• 8. LeavingFemale, 49 yearsAcademic ResearcherI tried to permanently close my accountbut apparently I only deactivated it.This survey has made me aware thatthere is another procedure to removemy account permanently, although Idoubt whether I will be able to find itsince I looked for this before!• 127 respondentsnoelgreen.com
  • 9. palmpartners.com(re)LapsingFemale, 31 yearsPhD CandidateI deleted my account permanently inMay 2010. However, when I went toIndia to do fieldwork, I found that Icouldn’t avoid facebook and do myparticipation so I have aresearchcontacts only account.Female, 25 yearsStudentI deactivated 2 or 3 times during myfinals. I used to get distracted duringthe final week. I was happy to get backafterward.• 59 respondents
  • 10. wallpaperstock.net(Systematic) LimitingFemale, 39 yearsPostdoctoral Fellow“I was writing my dissertation andfound FB to be my number onedistraction. I had my husband changemy password and he’d log me on oncea week or so as a treat.• 64 respondents
  • 11. Interpretive Themes•  Banality•  Productivity•  Privacy•  Data Use and Misuse•  Social and Institutional Pressures•  Addiction, Withdrawal, and Envy
  • 12. Interpretive Themes•  Banality•  Productivity•  Privacy•  Data Use and Misuse•  Social and Institutional Pressures•  Addiction, Withdrawal, and Envy
  • 13. Data Use and MisuseMale, 40 yearsWriterFacebook started adding moreinsidious methods of stealing user datalocated on personal computers (ratherthan uploaded to the site).Female, 31 yearsGraduate StudentI want to limit the amount ofinformation I disclose about myself andhand over to corporations who profitfrom this at the expense of my privacy.Mashable.com
  • 14. Social and Institutional PressuresFemale, 42 yearsWeb DesignerI had an ex boyfriend and his ex wifeharassing me via facebook msg.Around the same time, I had a coupleof dates and a guy started stalking meand asking me to friend him. It wasthen I decided to deactivate myaccount. Eatreadpraydate.wordpress.com
  • 15. Social and Institutional PressuresMale, 32 yearsPostdoctoral FellowI teach students. There were timeswhen I thought it might be better thatmy personal infromation will be lessaccessible to them.Male, 30 yearsPhD StudentUnfortunately deactivating my accountis not possible right now, because Ineed it for my professional life, forexample when being an organizer for abig conference or networking withother researchers.Fastcompany.com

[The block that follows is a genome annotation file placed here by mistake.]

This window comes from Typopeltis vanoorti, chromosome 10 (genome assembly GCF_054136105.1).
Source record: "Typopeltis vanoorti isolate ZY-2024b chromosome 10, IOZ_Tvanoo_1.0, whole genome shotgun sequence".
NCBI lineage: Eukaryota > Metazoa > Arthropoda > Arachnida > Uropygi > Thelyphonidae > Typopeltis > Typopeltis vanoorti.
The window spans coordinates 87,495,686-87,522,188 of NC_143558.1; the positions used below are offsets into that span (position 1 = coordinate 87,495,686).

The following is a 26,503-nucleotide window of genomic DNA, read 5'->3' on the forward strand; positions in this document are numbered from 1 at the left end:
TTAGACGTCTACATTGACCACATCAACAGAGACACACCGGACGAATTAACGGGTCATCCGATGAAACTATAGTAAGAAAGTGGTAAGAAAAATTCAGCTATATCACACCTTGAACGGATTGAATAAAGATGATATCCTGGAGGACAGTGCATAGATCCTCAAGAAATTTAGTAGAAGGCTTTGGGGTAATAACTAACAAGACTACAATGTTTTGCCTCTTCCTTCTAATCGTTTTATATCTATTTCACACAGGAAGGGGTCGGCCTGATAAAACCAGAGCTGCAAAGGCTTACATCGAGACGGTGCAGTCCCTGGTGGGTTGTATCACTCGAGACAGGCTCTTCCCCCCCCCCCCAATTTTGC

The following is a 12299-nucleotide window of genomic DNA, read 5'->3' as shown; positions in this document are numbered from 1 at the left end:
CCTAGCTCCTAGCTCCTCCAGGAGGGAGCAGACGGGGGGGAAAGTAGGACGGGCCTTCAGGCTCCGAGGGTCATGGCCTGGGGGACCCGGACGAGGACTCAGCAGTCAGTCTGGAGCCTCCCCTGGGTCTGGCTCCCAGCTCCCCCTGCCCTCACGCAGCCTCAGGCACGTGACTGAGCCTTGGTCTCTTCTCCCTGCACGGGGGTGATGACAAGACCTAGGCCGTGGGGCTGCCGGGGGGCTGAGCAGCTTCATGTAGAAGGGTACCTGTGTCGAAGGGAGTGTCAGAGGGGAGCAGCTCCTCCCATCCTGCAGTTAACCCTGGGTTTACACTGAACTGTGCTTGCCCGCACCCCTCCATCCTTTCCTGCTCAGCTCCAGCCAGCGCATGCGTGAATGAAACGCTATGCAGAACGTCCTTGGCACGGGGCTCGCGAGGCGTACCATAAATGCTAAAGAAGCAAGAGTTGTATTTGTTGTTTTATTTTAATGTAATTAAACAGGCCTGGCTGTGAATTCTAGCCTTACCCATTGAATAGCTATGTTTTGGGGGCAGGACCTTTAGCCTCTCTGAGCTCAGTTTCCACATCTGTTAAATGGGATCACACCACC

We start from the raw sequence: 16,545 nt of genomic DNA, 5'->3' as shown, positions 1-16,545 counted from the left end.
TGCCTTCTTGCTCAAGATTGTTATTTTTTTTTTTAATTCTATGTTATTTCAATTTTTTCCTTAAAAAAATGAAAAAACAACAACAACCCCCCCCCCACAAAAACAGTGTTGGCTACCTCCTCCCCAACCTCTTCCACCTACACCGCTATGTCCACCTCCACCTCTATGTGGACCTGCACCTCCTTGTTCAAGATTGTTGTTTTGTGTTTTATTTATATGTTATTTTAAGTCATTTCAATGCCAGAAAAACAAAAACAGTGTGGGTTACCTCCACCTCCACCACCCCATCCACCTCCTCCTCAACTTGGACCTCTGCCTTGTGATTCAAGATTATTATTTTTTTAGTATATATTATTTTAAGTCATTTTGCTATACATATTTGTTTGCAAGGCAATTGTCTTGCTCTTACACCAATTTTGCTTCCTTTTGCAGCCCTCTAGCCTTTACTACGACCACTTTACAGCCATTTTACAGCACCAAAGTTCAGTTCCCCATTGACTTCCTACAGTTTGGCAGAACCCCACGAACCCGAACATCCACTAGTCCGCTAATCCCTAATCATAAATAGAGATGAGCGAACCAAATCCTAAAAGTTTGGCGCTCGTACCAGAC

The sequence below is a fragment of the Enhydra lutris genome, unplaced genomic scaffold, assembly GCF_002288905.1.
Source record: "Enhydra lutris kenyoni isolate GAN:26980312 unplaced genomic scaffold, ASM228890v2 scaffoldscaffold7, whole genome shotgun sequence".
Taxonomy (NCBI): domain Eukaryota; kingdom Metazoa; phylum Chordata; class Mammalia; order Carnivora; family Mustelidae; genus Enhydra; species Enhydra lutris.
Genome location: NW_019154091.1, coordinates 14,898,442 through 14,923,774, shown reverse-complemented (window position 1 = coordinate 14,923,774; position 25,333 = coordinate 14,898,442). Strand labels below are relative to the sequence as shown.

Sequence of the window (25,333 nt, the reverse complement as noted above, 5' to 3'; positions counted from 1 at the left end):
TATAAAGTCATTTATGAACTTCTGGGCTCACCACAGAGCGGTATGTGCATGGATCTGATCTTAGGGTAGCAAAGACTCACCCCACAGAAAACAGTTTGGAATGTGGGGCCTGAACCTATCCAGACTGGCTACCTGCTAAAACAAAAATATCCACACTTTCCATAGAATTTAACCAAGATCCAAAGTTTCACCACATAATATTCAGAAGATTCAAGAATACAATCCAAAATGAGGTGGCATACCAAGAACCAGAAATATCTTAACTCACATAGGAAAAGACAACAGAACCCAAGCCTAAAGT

• 16. Addiction, Withdrawal, and EnvyMale, 28 yearsPost-docAfterward I went through facebookwithdrawal. I would be sitting at mycomputer and feel the need to login tofacebook [...]Female, 36 yearsUniversity ProfessorA friend from gradschool very abruptlysent a status update that he was leavingand the next day deleted his account. Iwish I had the nerve to do the same.Socialmediagroup.com
  • 17. Kaiton Williams will miss youVictoria S. Sosik will miss youMadeline E. Smith will miss youEric P. S. Baumer will miss you Tony Liao will miss youVera Khovanskaya will miss youPhil Adams will miss youYour one billion friends will no longer be able to keep in touch with you.Are you sure you want to deactivate your account?Deactivating your account will disable your profile and remove your name and picture from most things youve shared on Facebook. Someinformation may still be visible to others, such as your name in their friends list and messages you sent.Search for people. places and things
  • 18. Deproblematizing the Non-User• Non-use ismeaningful initself• Instead oflagging adoption,we saw laggingresistancekarliemacbradshaw.com
  • 19. Thank you!kow2@cornell.eduKaiton Williamsvls48@cornell.eduVictoria Schwanda Sosikmadsesmith@u.northwestern.eduMadeline E. Smithcl566@cornell.eduTony Liaovdk9@cornell.eduVera Khovanskayapja22@cornell.eduPhil Adamsericpsb@cornell.eduEric P. S. BaumerDGE-1144153 & DGE-0824162http://hdl.handle.net/1813/30908